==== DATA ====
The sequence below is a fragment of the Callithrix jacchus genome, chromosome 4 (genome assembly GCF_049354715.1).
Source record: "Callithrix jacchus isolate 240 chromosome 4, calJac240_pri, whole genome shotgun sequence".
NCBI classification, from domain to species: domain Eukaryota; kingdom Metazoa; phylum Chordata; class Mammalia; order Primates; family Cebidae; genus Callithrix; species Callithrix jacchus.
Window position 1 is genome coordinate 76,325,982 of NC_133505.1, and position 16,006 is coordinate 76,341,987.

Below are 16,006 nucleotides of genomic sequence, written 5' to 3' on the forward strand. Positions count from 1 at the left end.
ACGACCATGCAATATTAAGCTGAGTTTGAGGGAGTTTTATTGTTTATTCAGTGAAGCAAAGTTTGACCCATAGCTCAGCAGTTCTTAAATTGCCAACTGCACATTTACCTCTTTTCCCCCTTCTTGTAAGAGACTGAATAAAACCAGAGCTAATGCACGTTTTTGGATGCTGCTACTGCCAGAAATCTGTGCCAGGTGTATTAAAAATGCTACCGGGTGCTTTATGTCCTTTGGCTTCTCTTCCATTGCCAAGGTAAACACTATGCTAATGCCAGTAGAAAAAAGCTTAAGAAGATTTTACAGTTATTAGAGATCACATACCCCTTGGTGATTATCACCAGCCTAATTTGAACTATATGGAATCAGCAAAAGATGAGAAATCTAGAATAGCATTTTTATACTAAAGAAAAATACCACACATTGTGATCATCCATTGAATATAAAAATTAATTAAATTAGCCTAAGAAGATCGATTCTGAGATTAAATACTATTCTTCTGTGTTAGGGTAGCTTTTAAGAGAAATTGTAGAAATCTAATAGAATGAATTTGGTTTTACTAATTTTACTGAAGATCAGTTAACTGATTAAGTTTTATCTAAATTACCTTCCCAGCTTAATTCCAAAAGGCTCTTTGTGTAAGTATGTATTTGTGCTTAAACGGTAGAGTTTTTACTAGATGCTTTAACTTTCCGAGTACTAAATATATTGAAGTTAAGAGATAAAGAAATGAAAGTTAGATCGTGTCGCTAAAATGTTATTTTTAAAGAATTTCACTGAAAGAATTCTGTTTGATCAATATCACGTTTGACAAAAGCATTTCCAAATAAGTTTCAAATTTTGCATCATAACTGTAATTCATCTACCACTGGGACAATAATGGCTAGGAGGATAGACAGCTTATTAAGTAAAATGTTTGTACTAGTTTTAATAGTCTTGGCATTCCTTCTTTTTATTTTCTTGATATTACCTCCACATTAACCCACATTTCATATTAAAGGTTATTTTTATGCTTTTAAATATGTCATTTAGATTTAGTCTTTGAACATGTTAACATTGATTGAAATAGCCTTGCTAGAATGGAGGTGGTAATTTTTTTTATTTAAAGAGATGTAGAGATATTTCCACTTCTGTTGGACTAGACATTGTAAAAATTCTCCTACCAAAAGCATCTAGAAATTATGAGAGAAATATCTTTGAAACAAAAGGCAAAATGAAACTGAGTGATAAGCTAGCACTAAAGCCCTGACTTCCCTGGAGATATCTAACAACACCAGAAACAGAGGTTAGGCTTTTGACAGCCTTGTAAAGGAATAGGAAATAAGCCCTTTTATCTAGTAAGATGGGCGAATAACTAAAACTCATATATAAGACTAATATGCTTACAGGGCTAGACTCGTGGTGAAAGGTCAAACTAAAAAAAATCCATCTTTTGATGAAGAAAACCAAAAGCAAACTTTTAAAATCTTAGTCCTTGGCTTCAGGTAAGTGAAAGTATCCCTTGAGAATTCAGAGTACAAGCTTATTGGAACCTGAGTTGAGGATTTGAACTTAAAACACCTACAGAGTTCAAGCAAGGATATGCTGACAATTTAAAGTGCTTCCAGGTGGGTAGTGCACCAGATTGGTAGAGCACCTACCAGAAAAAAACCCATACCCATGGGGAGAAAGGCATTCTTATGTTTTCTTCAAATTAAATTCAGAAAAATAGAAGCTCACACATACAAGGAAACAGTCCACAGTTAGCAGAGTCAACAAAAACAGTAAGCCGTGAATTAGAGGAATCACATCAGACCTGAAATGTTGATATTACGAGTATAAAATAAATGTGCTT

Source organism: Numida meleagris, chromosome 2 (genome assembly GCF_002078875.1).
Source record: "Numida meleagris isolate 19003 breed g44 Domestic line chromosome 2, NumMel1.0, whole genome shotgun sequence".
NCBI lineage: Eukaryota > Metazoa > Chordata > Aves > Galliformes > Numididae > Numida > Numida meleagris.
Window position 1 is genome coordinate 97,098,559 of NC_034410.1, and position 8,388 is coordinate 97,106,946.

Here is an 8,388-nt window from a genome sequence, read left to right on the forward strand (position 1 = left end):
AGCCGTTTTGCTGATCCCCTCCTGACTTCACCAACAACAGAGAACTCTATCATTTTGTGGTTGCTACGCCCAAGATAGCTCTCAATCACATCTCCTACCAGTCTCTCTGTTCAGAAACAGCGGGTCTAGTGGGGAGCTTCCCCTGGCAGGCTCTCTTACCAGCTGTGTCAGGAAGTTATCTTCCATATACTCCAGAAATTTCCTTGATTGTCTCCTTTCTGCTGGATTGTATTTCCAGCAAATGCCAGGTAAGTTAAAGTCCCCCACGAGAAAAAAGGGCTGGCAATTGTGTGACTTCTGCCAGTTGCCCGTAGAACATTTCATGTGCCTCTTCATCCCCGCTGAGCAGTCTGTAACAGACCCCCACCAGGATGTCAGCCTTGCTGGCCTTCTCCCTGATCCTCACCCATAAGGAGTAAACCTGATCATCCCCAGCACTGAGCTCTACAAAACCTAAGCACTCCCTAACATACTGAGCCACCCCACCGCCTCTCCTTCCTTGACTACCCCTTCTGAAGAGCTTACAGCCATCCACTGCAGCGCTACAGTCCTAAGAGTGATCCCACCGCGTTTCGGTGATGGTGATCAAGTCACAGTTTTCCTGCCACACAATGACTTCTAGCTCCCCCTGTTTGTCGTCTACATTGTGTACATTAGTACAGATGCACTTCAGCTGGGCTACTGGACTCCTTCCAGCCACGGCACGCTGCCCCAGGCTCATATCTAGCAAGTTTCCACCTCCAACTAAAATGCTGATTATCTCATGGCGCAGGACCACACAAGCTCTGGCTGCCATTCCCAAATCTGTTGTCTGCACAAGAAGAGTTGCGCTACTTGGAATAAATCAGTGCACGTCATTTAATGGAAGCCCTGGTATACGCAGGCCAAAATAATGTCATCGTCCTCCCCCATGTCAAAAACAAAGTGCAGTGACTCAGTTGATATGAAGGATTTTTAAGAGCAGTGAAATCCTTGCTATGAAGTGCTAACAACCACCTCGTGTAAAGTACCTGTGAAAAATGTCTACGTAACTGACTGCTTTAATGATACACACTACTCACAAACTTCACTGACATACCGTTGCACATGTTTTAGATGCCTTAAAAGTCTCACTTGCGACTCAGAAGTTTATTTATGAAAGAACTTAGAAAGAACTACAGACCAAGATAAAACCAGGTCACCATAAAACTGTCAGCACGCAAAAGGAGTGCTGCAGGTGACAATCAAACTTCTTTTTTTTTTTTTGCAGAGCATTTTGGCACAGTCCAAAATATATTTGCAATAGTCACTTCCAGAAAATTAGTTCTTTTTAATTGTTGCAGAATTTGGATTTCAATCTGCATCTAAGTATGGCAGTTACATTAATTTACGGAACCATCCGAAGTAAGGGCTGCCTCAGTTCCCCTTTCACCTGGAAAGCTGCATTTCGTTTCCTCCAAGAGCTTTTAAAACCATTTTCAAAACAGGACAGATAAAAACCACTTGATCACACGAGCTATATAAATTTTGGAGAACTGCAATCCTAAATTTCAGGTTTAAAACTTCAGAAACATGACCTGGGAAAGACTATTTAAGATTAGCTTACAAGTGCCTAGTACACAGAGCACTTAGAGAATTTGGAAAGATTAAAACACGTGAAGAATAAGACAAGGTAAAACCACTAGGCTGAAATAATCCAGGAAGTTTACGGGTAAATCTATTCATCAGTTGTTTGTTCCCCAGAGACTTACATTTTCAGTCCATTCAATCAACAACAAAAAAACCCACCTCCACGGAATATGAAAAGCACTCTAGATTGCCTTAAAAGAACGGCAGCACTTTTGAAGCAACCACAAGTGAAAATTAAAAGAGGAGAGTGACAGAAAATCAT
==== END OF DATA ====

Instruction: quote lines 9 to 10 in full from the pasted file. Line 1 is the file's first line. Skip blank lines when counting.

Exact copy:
NCBI lineage: Eukaryota > Metazoa > Chordata > Aves > Galliformes > Numididae > Numida > Numida meleagris.
Window position 1 is genome coordinate 97,098,559 of NC_034410.1, and position 8,388 is coordinate 97,106,946.